Cleft chin murder
This article includes a list of references, but its sources remain unclear because it has insufficient inline citations. (March 2019) (Learn how and when to remove this template message)
The cleft chin murder was a killing which occurred as part of a string of crimes during 1944, and was mentioned in George Orwell's essay "Decline of the English Murder". It became known as the "cleft chin murder" because the murder victim, George Edward Heath, a taxi driver, had a cleft chin.
The culprits were Karl Hultén, a Swedish-born deserter from the U.S. Army, and Elizabeth Jones, an eighteen-year-old waitress.
Jones later said she dreamed of "doing something exciting," and fantasized about being a stripper. At the time, Hultén described himself as an officer and as a Chicago gangster, both of which were false.
On 3 October 1944, Jones met Hultén in a tea shop. The relationship lasted only six days. During that time they knocked over a nurse cycling along a country lane and robbed her; picked up a hitchhiker, knocked her unconscious, robbed her, and then threw her into a river to drown (though she survived); finally, they murdered a taxi driver named George Edward Heath. They robbed Heath of £8, which they spent at the dog races the next day.
Initially Hultén had stolen an army truck, which he eventually abandoned, but he kept the murdered taxi driver's car. After spending the taxi driver's £8, Jones announced she wanted a fur coat. Hultén attacked a woman in the street and tried to snatch her coat, but the police came and Hultén only just managed to escape in the stolen car.
He was eventually caught because the car was still in his possession. In the meantime Jones had gone to the police and admitted to the crimes, to ease her conscience. During the trial they implicated each other. They were both found guilty of murdering Heath and sentenced to be hanged. While Hultén was executed at Pentonville Prison on 8 March 1945, Jones was reprieved and released in May 1954. Her subsequent fate is unknown.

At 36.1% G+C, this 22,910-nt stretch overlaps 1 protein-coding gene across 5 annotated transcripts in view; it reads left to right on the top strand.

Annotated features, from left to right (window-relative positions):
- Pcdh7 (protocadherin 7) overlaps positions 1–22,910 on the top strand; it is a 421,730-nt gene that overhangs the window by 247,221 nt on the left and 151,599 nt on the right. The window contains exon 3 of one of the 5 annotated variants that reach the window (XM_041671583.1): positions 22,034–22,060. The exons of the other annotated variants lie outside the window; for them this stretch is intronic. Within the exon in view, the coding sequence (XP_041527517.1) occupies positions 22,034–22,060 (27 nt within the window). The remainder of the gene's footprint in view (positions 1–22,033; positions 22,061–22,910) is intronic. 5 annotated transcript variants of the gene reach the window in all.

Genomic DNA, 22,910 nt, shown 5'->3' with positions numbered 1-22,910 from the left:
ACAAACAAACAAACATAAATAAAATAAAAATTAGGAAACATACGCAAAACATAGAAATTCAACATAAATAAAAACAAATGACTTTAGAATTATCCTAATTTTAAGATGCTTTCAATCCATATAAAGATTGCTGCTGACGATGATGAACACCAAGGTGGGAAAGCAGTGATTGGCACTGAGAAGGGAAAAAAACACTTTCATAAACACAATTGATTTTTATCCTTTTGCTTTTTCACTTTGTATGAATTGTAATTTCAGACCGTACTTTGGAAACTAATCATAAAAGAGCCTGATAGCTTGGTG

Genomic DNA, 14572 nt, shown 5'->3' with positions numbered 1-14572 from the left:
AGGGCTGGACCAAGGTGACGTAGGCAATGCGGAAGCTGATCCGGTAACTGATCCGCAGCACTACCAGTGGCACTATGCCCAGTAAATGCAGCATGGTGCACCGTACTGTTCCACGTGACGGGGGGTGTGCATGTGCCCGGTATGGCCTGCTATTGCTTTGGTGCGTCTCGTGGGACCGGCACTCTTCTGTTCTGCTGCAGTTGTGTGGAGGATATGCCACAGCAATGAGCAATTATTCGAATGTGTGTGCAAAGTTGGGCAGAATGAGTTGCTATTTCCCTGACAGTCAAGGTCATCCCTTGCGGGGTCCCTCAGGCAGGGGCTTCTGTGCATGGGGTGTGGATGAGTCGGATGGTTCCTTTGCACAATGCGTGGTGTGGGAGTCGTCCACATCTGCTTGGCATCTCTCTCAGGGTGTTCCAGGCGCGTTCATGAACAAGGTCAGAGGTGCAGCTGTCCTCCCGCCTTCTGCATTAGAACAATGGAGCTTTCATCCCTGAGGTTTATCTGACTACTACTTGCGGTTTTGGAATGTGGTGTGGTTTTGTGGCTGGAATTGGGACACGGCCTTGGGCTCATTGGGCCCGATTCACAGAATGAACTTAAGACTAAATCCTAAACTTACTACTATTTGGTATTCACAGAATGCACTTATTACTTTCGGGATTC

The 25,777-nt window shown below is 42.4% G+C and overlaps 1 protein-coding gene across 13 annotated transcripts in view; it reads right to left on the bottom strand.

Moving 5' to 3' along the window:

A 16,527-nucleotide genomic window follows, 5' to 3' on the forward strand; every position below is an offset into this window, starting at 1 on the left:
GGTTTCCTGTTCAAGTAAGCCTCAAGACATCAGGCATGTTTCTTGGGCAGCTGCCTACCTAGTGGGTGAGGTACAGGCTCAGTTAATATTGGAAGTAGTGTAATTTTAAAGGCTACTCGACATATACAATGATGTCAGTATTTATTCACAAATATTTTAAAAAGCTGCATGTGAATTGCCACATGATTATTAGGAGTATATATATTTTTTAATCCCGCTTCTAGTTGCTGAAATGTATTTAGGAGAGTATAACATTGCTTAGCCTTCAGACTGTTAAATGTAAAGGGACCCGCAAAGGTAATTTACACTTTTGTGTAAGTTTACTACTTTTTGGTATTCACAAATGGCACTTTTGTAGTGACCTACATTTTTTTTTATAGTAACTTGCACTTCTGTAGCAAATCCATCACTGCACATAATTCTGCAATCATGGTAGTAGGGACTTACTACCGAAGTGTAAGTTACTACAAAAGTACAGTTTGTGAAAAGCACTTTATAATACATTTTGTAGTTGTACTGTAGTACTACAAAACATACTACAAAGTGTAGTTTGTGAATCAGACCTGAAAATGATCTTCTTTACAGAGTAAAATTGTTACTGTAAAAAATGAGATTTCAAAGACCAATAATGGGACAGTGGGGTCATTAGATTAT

The reprieve caused some controversy, because many people considered the crimes to be cowardly, and in a war-torn Britain where everyone was pulling together to face a common enemy, almost treasonous. "SHE SHOULD HANG" was graffitied in several places in Jones's home town. A number of references to the murder appear in the contemporary diary of Arthur Basil Cottle (1917-1994), the Bletchley Park cryptanalyst. They range from the outrage of his landlady, "Mrs Read quite desolee, about the Jones reprieve", to the aside by a Foreign Office civilian at Bletchley, Audrey Clare Stobart: "Clare is getting very witty- her remark about men wanting to marry Jones because it'll be safer than taking up taxi-driving". (J. and J. Hodsdon (eds), A Grand Gossip: The Bletchley Park Diary of Basil Cottle 1943-1945, (Hobnob Press, 2017), pp.126-7, Wednesday 7-Thursday 8 March 1945).
A film, Chicago Joe and the Showgirl was made in 1990, based on the story, directed by Bernard Rose, written by David Yallop, and starring Emily Lloyd as Elizabeth Jones, Kiefer Sutherland as Karl , and Patsy Kensit.